If we were making a film about some basic aspects of Christian Mission what would the title be? A film focused on a woman’s search for meaning had a three word title ‘Eat, Pray, Love’. What three words could we use? Maybe ‘Learn, Pray, Act’?
‘Learn’ opens us to possibilities. When we become curious about something or someone we discover and learn. This happens with scripture and our faith. It is crucial in understanding the situations and circumstances people face. When we sit with, and listen to, a person from an Australian Indigenous community or from one of GMP’s international partners we open ourselves up to change. Discovering and understanding others has an impact on us. GMP’s partners all have limited resources and opportunities. How we appreciate and understand them guides us in what then we do.
Whatever we do in life needs to be supported, shaped and examined in prayer. Not only the specific times when we pray, but on a moment-by-moment approach to what we do. Prayer that is specific and searching is a resource to guide us in a life of mission. What is it that we are being guided to do or who is on our hearts and in our thoughts? What situation is troubling us? Who do I feel joyous about? Answers to these questions can be found in prayer. Recently I was in India and, as in Bangladesh, the churches there have a rhythm that includes prayer for us - their sister and others in Australia. Prayer connects us to God, others, causes and situations we care about.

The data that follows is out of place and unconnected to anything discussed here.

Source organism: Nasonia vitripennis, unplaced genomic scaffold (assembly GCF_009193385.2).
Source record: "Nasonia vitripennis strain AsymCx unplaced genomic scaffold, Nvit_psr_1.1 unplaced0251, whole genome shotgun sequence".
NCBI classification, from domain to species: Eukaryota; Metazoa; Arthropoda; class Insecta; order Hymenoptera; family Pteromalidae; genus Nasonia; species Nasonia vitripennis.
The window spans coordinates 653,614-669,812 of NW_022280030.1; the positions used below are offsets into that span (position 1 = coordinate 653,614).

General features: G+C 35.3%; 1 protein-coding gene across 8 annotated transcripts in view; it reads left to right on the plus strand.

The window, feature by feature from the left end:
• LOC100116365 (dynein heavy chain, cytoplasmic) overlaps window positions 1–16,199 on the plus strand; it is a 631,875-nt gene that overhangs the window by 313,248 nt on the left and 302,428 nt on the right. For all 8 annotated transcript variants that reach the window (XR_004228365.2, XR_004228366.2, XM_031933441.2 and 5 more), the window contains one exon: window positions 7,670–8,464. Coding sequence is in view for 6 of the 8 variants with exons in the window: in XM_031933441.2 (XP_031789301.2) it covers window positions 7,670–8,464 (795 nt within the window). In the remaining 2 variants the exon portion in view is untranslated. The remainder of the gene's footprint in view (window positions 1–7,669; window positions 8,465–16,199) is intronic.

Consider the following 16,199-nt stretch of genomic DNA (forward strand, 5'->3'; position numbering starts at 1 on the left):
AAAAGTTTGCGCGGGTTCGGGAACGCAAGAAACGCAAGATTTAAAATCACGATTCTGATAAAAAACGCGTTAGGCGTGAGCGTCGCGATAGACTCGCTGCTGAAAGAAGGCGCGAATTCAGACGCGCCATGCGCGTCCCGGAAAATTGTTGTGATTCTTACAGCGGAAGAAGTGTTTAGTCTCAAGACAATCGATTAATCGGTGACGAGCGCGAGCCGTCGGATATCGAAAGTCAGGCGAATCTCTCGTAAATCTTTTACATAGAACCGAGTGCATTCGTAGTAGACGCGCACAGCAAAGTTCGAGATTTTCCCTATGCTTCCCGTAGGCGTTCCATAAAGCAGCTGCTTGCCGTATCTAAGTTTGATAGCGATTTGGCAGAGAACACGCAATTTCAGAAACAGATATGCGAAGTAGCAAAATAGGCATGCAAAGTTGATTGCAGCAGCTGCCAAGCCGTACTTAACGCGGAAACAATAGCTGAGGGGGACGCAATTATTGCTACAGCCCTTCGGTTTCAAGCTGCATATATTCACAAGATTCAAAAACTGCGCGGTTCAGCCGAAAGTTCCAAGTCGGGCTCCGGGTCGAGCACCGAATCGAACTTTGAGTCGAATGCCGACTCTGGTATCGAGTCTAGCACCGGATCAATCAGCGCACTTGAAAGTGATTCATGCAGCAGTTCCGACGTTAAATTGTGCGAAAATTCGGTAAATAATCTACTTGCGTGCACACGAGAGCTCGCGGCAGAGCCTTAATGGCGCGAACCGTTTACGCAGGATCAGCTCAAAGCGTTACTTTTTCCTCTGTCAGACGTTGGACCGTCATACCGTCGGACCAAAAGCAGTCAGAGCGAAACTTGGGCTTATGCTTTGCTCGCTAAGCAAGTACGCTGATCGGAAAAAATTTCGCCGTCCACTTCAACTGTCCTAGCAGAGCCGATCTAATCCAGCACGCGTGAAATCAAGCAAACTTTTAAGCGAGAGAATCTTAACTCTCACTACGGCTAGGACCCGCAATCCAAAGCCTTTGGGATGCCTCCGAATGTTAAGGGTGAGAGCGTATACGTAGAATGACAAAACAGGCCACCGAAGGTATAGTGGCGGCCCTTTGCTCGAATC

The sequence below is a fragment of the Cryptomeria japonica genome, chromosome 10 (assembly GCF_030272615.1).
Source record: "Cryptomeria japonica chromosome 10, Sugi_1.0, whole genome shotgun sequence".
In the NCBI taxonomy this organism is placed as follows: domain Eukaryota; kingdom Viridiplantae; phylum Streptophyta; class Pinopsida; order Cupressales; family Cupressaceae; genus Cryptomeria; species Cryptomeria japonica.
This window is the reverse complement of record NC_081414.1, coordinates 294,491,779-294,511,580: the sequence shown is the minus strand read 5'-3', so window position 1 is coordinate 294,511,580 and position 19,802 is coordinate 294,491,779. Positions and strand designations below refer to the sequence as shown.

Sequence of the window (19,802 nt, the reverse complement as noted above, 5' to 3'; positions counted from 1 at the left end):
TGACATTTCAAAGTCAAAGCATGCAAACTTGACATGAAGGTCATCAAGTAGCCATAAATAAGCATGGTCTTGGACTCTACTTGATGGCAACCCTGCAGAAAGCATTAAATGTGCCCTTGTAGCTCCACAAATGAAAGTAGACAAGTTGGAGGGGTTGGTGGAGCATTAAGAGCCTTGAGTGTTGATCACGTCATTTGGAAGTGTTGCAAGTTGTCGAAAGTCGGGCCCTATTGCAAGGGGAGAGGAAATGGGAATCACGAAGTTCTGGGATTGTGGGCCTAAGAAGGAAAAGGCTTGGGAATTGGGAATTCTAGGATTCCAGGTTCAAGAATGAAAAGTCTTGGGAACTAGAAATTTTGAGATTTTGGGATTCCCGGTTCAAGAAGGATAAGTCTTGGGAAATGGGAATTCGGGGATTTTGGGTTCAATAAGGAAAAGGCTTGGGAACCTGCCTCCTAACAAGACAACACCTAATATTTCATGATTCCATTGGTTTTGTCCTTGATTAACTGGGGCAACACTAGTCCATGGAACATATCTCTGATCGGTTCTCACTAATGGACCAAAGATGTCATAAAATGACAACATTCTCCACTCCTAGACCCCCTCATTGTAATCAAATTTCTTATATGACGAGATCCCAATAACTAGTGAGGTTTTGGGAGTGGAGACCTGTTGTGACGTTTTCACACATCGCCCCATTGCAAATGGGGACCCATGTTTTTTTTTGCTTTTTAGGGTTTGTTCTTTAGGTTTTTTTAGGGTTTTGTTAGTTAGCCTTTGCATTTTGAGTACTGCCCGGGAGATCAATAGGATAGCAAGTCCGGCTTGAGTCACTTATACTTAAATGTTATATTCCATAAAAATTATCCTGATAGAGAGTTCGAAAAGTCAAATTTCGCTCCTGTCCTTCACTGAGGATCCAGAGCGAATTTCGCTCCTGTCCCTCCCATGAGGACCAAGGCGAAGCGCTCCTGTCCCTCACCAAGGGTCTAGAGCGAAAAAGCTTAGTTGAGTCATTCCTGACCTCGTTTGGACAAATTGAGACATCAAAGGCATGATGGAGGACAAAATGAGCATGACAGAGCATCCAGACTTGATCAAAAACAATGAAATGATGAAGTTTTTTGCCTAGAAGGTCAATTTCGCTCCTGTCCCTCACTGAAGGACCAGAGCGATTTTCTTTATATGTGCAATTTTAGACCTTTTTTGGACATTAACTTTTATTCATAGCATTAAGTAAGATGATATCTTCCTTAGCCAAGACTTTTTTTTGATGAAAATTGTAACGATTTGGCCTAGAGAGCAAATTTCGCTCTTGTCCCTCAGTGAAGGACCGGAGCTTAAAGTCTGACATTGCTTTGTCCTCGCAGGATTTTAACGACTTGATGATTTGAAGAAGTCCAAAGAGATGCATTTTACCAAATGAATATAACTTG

Acting intentionally and purposefully then is part of our response. Action without prayer and understanding may not be wise and sensitive. On the other hand a commitment to mission that excludes action is confusing and inadequate. Action can be taken in so many ways – speaking up about a situation of injustice, giving generously in support, deciding to partner with a specific community as a church or group, offering oneself in mission service, or visiting a community are signs of care and solidarity.
Learn, Pray, Act does not happen in isolation. One leads to the other and each without the other is not enough.
John Gilmore, Executive Director.